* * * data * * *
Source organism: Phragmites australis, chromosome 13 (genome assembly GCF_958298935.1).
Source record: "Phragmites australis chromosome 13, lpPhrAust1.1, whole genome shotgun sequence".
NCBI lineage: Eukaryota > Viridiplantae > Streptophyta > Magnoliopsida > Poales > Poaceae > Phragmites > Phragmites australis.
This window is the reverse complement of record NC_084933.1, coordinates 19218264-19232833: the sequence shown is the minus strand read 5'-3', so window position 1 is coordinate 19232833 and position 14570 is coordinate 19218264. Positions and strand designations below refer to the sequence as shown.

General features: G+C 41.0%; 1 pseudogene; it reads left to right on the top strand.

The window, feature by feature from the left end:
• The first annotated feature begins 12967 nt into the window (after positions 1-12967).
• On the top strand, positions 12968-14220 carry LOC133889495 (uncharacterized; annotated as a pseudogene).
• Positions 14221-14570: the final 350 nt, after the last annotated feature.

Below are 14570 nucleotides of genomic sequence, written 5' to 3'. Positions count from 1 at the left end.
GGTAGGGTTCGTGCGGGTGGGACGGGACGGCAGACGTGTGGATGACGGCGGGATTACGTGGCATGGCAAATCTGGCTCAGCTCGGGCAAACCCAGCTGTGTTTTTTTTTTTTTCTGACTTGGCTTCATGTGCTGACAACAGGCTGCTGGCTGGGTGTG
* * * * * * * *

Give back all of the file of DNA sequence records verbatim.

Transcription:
Source organism: Phragmites australis, chromosome 13 (genome assembly GCF_958298935.1).
Source record: "Phragmites australis chromosome 13, lpPhrAust1.1, whole genome shotgun sequence".
NCBI lineage: Eukaryota > Viridiplantae > Streptophyta > Magnoliopsida > Poales > Poaceae > Phragmites > Phragmites australis.
This window is the reverse complement of record NC_084933.1, coordinates 19218264-19232833: the sequence shown is the minus strand read 5'-3', so window position 1 is coordinate 19232833 and position 14570 is coordinate 19218264. Positions and strand designations below refer to the sequence as shown.

General features: G+C 41.0%; 1 pseudogene; it reads left to right on the top strand.

The window, feature by feature from the left end:
• The first annotated feature begins 12967 nt into the window (after positions 1-12967).
• On the top strand, positions 12968-14220 carry LOC133889495 (uncharacterized; annotated as a pseudogene).
• Positions 14221-14570: the final 350 nt, after the last annotated feature.

Below are 14570 nucleotides of genomic sequence, written 5' to 3'. Positions count from 1 at the left end.
GGTAGGGTTCGTGCGGGTGGGACGGGACGGCAGACGTGTGGATGACGGCGGGATTACGTGGCATGGCAAATCTGGCTCAGCTCGGGCAAACCCAGCTGTGTTTTTTTTTTTTTCTGACTTGGCTTCATGTGCTGACAACAGGCTGCTGGCTGGGTGTG